The conceptual tools we have at our disposal leave us less than equipped to express or address questions of philosophy, and this is the main problem. Conceptual engineering has been subject to a paradigm shift following decades of bad praxis, reification fallacies, religious essences and lexical misunderstandings. It has become clear that unsuitable linguistic foundations for concepts facilitate confusion. Presently, we appear to be in the midst of a conceptual engineering renaissance; we currently use less-than-optimal concepts, with the aim of improving their suitability for use. This means that the concepts many revisionists want to revise, have defects and flaws in their application or function, hindering speech and causing miscommunication.
We express concepts using words; a ‘word’ is a single unit of language, used as a vehicle for our thoughts. Concepts then hold semantic meaning and are crucial for communication. We figure out what concepts the words express, and make sense of situations accordingly. Therefore, lacking the appropriate concepts and terms for situations is the driving force for miscommunication. To illustrate the above, I will use the example of sexual harassment. In 1974, groups of women with parallel experiences of sexual harassment tried to communicate their feelings on the subject matter. However, without the existence of the concept ‘sexual harassment’, these women found it difficult to express their thoughts. Thus, the concept of ‘sexual harassment’ was born (search Fricker for more info). The birth of this concept meant that individuals could communicate about the topic, expressing their thoughts on the matter coherently and clearly.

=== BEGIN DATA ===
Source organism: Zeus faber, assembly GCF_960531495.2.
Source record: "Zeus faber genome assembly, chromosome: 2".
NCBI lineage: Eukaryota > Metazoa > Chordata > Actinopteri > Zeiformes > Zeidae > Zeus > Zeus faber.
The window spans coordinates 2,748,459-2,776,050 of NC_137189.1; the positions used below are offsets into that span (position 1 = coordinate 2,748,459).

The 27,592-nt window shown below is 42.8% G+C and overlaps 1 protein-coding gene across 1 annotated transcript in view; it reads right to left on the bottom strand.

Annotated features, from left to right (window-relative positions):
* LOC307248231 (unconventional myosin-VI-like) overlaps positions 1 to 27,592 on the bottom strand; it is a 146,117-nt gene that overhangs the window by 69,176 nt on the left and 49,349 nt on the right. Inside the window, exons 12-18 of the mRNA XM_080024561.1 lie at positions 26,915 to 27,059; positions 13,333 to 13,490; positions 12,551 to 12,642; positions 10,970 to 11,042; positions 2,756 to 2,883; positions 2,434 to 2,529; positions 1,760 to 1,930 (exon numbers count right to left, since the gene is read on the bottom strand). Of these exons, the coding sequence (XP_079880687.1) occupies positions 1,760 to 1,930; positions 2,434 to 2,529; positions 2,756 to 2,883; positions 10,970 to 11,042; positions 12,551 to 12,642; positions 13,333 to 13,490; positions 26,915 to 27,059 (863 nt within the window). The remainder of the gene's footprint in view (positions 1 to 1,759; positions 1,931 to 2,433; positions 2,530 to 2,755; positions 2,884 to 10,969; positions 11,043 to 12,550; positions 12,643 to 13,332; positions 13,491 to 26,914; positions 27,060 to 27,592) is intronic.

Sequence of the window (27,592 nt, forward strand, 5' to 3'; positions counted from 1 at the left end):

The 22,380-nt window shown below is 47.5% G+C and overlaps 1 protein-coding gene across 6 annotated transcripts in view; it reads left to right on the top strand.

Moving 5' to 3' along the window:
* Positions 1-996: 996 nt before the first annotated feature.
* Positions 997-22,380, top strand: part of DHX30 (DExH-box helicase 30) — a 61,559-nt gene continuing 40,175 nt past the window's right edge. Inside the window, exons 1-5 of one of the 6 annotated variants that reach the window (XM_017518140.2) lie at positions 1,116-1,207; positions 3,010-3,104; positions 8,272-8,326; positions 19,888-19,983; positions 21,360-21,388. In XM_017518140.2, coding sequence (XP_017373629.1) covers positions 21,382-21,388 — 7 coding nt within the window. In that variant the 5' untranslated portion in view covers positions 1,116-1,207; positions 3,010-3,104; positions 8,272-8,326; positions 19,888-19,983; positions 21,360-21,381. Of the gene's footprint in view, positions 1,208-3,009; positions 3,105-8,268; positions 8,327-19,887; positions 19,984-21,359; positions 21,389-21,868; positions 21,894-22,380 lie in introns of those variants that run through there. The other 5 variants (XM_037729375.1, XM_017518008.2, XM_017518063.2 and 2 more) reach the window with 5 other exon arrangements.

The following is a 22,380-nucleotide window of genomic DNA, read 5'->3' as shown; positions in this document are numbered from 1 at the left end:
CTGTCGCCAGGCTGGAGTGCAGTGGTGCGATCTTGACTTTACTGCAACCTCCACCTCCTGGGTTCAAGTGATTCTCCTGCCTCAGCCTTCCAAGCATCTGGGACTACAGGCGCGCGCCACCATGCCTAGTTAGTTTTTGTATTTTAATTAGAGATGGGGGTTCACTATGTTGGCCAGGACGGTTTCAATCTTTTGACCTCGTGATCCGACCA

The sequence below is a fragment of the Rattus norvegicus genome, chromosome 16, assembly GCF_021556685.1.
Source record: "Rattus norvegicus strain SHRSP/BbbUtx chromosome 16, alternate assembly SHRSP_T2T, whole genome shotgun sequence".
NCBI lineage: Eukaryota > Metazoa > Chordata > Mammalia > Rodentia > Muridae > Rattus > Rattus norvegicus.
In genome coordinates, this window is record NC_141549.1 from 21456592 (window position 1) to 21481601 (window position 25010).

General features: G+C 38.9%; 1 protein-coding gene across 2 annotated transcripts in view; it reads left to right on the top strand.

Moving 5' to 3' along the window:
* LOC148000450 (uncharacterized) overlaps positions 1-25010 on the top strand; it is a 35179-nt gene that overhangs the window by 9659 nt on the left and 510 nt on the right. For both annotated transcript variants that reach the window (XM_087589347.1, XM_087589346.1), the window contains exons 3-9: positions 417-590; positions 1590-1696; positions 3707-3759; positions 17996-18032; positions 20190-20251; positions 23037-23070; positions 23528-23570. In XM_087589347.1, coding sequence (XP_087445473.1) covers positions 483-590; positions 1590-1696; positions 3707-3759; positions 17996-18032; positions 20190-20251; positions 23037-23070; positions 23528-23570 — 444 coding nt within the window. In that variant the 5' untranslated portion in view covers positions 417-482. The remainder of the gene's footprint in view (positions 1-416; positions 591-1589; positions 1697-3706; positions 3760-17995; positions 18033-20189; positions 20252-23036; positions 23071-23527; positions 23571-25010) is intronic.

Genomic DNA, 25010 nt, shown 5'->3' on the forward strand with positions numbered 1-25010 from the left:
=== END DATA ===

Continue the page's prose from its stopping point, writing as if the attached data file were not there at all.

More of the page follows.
Without the ‘correct’ concept, it becomes unpragmatic and unrealistic to believe you can communicate about a subject efficiently. We have come to understand that conceptual engineering has vivid social repercussions, and words hold significant power. The power in the sense of this case, was the power to divert the attention to the misconduct in the workplace for marginalised women. This was, and is, the key to open doors of change, not only for women, but other oppressed groups and individuals. This theme of change underpins many revisionary projects regarding concepts such as ‘woman’; whereby defects are spotted in the concepts we use, and revisionists aim to eradicate these appropriately.
The founders of the philosophy of language focused on normative questions and projects of amelioration (improvement) and engineering. For example, Carnap and Wittgenstein did not see their goals as that of describing the semantic or conceptual structure of specific language, their approach was more critical and constructive. According to Wittgenstein’s ‘Philosophical Investigations’, “the aim of philosophy is to show the fly the way out of the fly bottle”, the bottle being language. Then, the aim of philosophy is to improve the understanding of those who are ‘deceived’ by their own language. The challenge here lies in the recognition of whether commonplace folk language is ‘good enough’, or whether it requires engineering – this a normative project, not a descriptive one.
For some, revision is measured by reaching the true description of the concept, but for others success is merely improving on what there is. This is the main distinguishing feature that sets descriptivist’s apart from revisionists; descriptive metaphysics being concerned with describing the actual structure of the world, whilst revisionary metaphysics proposes to reconstruct and modify. Descriptivist philosophy does not concern itself with semantic improvement, nor is its aim to identify faults and strategise amelioration. The works of Kripke and other externalists worked towards descriptive ends, but this non-normative goal is perhaps a misunderstanding of philosophy. Normative engineering projects, now called analytic philosophy, were the most important aspect of philosophy during this period.